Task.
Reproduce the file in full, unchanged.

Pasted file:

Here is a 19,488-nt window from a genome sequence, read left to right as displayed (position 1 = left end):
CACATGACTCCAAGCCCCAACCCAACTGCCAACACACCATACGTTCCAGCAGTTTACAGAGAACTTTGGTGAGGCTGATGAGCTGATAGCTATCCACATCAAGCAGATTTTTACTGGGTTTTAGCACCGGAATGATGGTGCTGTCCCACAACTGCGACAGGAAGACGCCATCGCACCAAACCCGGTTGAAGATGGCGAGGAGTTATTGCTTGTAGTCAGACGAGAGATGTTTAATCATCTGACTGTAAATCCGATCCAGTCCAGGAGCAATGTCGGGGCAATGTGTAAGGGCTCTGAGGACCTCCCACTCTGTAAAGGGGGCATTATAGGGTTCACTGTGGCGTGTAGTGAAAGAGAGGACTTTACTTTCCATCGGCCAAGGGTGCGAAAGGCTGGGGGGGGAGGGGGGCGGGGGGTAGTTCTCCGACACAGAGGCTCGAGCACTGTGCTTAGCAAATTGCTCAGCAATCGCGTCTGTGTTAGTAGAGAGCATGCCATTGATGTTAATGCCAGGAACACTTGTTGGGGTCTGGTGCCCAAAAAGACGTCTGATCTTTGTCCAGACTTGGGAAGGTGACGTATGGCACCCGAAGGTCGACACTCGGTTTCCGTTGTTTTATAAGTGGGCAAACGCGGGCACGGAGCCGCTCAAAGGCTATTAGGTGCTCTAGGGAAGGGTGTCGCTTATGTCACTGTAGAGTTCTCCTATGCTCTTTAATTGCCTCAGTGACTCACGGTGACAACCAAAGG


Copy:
Here is a 19,488-nt window from a genome sequence, read left to right as displayed (position 1 = left end):
CACATGACTCCAAGCCCCAACCCAACTGCCAACACACCATACGTTCCAGCAGTTTACAGAGAACTTTGGTGAGGCTGATGAGCTGATAGCTATCCACATCAAGCAGATTTTTACTGGGTTTTAGCACCGGAATGATGGTGCTGTCCCACAACTGCGACAGGAAGACGCCATCGCACCAAACCCGGTTGAAGATGGCGAGGAGTTATTGCTTGTAGTCAGACGAGAGATGTTTAATCATCTGACTGTAAATCCGATCCAGTCCAGGAGCAATGTCGGGGCAATGTGTAAGGGCTCTGAGGACCTCCCACTCTGTAAAGGGGGCATTATAGGGTTCACTGTGGCGTGTAGTGAAAGAGAGGACTTTACTTTCCATCGGCCAAGGGTGCGAAAGGCTGGGGGGGGAGGGGGGCGGGGGGTAGTTCTCCGACACAGAGGCTCGAGCACTGTGCTTAGCAAATTGCTCAGCAATCGCGTCTGTGTTAGTAGAGAGCATGCCATTGATGTTAATGCCAGGAACACTTGTTGGGGTCTGGTGCCCAAAAAGACGTCTGATCTTTGTCCAGACTTGGGAAGGTGACGTATGGCACCCGAAGGTCGACACTCGGTTTCCGTTGTTTTATAAGTGGGCAAACGCGGGCACGGAGCCGCTCAAAGGCTATTAGGTGCTCTAGGGAAGGGTGTCGCTTATGTCACTGTAGAGTTCTCCTATGCTCTTTAATTGCCTCAGTGACTCACGGTGACAACCAAAGG